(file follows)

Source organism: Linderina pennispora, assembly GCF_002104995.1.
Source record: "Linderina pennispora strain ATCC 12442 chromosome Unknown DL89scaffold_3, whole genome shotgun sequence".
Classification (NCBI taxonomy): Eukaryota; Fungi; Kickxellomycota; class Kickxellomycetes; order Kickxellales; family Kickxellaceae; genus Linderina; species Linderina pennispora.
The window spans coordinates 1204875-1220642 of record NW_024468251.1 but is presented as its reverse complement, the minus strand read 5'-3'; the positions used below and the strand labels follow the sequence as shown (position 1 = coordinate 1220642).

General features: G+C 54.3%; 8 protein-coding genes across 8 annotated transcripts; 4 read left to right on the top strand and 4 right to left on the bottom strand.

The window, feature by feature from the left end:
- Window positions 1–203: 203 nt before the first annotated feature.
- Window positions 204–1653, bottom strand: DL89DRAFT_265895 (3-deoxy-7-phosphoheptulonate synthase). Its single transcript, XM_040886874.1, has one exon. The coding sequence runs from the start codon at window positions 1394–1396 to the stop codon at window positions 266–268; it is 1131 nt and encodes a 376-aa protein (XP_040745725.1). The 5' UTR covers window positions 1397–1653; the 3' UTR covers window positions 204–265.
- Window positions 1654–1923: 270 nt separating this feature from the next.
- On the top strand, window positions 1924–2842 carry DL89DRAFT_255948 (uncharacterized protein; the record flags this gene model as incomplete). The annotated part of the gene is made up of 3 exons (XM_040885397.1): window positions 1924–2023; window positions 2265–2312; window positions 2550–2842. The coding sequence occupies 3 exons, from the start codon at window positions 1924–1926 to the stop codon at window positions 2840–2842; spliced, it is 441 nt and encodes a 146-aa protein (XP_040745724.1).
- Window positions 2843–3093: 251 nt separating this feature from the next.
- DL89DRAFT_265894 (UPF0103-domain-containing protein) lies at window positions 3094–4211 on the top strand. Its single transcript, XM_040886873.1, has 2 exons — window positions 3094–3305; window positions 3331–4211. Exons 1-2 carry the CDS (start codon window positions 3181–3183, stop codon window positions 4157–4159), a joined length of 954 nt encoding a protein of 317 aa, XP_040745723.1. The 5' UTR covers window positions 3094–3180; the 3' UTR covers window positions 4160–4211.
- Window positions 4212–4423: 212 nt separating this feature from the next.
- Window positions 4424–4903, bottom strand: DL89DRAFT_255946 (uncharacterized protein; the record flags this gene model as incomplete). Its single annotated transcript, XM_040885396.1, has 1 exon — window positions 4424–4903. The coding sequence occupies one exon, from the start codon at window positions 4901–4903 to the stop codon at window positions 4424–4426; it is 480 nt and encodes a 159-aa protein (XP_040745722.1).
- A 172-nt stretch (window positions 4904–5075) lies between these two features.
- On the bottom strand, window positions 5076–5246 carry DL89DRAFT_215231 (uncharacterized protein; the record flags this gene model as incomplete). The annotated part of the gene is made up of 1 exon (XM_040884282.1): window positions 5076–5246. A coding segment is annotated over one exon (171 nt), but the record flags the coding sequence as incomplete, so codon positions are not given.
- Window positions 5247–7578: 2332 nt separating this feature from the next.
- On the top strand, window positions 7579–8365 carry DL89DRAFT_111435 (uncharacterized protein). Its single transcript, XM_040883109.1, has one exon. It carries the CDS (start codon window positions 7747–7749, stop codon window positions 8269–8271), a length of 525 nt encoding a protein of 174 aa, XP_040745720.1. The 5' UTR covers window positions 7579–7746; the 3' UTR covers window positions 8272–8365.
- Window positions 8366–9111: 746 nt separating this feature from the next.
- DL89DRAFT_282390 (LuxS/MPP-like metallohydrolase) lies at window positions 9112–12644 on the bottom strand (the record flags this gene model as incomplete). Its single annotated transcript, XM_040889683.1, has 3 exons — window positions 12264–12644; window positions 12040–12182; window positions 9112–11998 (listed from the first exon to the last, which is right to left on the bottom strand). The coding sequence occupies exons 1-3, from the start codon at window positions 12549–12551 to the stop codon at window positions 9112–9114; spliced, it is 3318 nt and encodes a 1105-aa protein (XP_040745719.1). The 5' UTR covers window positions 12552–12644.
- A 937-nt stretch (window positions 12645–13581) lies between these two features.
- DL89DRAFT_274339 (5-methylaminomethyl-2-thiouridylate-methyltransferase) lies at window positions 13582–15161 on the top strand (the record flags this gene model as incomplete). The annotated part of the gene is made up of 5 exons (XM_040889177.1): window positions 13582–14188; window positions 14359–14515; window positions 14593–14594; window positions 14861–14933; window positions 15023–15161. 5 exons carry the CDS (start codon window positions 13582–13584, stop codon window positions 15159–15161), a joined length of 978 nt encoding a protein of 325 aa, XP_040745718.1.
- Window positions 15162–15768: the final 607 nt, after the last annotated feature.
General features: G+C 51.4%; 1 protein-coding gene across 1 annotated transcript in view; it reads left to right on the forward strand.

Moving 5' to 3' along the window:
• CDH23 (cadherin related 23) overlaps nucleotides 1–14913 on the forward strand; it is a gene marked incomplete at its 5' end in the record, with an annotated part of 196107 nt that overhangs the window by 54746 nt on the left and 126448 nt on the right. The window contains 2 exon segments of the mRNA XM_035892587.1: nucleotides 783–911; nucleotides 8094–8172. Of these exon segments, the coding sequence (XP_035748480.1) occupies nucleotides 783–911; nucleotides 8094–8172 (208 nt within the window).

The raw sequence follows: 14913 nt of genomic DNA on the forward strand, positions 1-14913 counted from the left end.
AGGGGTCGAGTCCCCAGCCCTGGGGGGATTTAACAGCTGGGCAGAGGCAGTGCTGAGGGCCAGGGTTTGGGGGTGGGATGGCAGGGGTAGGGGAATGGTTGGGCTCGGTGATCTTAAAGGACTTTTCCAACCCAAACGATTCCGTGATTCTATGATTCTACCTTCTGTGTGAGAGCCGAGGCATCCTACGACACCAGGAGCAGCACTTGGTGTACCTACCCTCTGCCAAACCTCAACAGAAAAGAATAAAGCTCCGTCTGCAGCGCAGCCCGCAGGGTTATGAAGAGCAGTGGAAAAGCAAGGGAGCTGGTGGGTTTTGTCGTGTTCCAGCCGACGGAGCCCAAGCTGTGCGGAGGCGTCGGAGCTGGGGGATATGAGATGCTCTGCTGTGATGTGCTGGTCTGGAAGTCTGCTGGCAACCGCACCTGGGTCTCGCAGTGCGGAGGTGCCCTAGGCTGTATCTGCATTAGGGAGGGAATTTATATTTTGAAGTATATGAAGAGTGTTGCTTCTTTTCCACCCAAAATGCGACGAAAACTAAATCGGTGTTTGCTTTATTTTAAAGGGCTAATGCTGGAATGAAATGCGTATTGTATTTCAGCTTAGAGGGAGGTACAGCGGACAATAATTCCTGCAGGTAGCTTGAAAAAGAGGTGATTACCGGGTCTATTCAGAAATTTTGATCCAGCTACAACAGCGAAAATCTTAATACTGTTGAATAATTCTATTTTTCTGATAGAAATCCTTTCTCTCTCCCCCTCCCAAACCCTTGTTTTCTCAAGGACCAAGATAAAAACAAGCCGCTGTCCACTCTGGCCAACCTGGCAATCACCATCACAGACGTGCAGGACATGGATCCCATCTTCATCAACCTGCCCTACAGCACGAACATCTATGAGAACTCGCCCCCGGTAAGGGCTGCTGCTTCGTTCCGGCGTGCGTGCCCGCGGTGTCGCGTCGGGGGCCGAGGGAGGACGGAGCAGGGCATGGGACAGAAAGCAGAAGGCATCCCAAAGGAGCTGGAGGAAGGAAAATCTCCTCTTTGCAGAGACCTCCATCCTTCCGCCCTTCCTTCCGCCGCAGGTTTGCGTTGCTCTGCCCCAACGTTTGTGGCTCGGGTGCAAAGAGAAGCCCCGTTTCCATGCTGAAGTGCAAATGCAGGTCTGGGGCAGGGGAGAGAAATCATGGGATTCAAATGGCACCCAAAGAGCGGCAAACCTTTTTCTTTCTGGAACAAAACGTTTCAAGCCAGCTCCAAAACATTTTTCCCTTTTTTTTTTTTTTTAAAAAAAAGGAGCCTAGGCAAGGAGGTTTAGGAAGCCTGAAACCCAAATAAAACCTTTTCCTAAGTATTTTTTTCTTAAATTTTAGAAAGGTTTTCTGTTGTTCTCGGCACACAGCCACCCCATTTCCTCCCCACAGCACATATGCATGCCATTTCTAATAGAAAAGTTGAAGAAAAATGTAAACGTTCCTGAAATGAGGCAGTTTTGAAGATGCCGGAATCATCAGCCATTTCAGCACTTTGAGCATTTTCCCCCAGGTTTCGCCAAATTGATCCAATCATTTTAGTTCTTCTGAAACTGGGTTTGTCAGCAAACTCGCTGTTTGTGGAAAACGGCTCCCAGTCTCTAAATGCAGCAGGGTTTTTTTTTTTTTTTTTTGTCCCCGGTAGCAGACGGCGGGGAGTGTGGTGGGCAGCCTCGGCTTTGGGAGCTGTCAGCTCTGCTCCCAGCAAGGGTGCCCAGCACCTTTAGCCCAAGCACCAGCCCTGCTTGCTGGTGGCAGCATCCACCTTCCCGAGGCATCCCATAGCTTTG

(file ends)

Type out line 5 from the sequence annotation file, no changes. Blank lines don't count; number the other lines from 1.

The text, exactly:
General features: G+C 54.3%; 8 protein-coding genes across 8 annotated transcripts; 4 read left to right on the top strand and 4 right to left on the bottom strand.